Reference to the photographs will show that occasionally I got my ISO5RH and ISO3
doing the reverse tasks, probably because they were on the top slide at the time
I started a particular machining operation. Still, this shows that there are few
things in the workshop that are hard and fast and as a beginner I would recommend
not being overly concerned about such matters. I have an approach in my workshop
that says “ if it's working, it's working”.
Some pieces of steel will be needed for the fixtures and mandrels used, but as the
sizes are not critical you should have suitable pieces in the offcuts bin, otherwise,
you will have to purchase materials also.
Stuart provide all the materials required for making the engine but later in the
series I propose making the crankshaft from a single piece of steel rather than fabricated
from the separate pieces that are supplied. If you go along with my method you will
need a length of 1” x 3/8” steel, ideally, 230M07 but as this is not easy to locate
in small quantities then 070M20.
This is a subject that I know from experience causes some confusion for the novice
but I would say learn from experience and avoid tables that give speeds to 3 significant
figures. The lathe that I am using for this series, mentioned above, is highly thought
of but has just four speeds 250, 500, 1000 and 2000 rpm which surly indicates that
speeds are not that critical. Of course, a much lower speed would be ideal for large
intermittent cuts but only screw cutting is taboo at these speeds and this is easily
overcome by adding a hand wheel and turning the lathe by hand.
The important things to remember are-
1. When turning, tend to higher speeds as the diameter reduces.
2. With rotary cutters (drills, end mills typically), tend to higher speeds as the
cutter diameter reduces.
In practice though, speeds become much more critical as you approach small diameters,
try drilling a 1mm hole at say 100rpm and you are likely to end up with a broken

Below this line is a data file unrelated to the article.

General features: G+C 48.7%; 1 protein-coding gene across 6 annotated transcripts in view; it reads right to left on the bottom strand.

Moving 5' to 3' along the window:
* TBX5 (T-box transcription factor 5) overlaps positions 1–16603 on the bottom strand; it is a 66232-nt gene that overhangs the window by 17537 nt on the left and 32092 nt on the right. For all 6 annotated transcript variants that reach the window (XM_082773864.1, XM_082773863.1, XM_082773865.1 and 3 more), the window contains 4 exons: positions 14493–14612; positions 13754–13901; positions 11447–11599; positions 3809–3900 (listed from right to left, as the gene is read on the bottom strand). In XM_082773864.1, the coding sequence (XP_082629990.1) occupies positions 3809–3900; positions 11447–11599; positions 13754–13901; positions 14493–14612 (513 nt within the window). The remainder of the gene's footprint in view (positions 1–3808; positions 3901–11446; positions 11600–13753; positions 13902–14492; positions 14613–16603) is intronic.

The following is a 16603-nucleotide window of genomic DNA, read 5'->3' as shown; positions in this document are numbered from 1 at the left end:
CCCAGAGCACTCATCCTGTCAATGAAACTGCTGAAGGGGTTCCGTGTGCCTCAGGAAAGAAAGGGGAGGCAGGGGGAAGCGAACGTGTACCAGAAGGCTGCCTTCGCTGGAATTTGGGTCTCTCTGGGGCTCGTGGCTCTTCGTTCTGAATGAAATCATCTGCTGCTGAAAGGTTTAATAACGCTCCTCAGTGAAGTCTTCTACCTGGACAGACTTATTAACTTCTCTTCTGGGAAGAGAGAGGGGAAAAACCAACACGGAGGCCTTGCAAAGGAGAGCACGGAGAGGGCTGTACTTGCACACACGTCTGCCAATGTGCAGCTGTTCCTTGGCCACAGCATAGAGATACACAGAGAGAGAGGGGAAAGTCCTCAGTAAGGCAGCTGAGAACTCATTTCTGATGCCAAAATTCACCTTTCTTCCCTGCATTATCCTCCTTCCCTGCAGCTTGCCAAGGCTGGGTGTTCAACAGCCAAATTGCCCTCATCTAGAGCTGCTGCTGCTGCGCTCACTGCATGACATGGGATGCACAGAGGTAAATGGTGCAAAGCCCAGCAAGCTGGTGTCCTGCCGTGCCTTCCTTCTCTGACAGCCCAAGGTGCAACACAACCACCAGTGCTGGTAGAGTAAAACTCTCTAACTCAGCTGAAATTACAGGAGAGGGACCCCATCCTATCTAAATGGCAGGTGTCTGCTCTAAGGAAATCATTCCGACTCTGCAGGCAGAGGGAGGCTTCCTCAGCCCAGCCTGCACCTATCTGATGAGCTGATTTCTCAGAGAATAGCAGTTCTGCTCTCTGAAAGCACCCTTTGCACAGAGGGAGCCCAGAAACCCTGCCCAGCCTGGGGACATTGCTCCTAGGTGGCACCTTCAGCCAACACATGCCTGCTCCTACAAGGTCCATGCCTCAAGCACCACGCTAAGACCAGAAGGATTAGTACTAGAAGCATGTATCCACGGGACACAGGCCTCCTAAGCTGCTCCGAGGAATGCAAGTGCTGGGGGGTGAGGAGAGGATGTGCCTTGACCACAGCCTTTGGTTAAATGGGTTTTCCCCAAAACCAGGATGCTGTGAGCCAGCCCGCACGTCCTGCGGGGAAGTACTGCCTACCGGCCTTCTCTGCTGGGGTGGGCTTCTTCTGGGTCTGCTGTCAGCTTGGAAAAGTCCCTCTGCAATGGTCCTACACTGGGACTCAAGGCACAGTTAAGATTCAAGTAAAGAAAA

drill, or a bent part if trying to turn to that diameter on the lathe.
For this project then I can only give an indication of the speeds I used and these
should give a basis from which of those available on the users lathe to employ.
250 rpm was used for machining the castings, only increasing it to 500 rpm for boring
the centre of the flywheels
500 rpm was used for machining the brass and larger mild steel components
1000 rpm was used for the small diameter mild steel items, typically where reducing
diameters for threading 5BA. This speed was also used when small milling cutters
were in use.
2000 rpm was used for very small milling cutters, less than 4mm and small drills,
2mm and less.
With speed changing being a tedious task with the Hobbymat no doubt I deviated from
this ideal on occasions again indicating that speeds are not critical.
It is relatively unimportant the order you machine the parts, only where an external
diameter has to fit closely into an internal diameter is the order important as it
is normally easier to make an external diameter a fit in an internal diameter rather
than the reverse. However, whilst I will largely deal with a part at a time, the
one making the the engine should consider breaking from one part to another to avoid
continually changing from three jaw, to faceplate to four jaw and so on.
Drilling will in some cases best be done using one completed part as a template for
positioning the holes in another, in such cases I will comment on it in the text.
Otherwise, except where I consider some guidance is worthwhile, I will leave when
to carry out drilling and tapping to the discretion of the viewer.
Need for accuracy
Having mentioned accuracy of fit between an internal diameter and an external diameter,
a vitally important aspect of some parts is concentricity and alignment, many aspects
of the methods I propose being with this aim in mind. In much of the engine a rule
dimension will be adequate though you may want to match one part to another for appearance
Jigs, Fixtures and Clamps.
Except for very simple items, these are detailed in the drawings and any important
considerations are included but rather than making them all at the commencement I
would suggest each one is made when it is first required as its purpose will then
be understood. Should the mention of jigs and fixtures needing to be made cause some
concern Photographs 4 and 5 shows that there is nothing too daunting.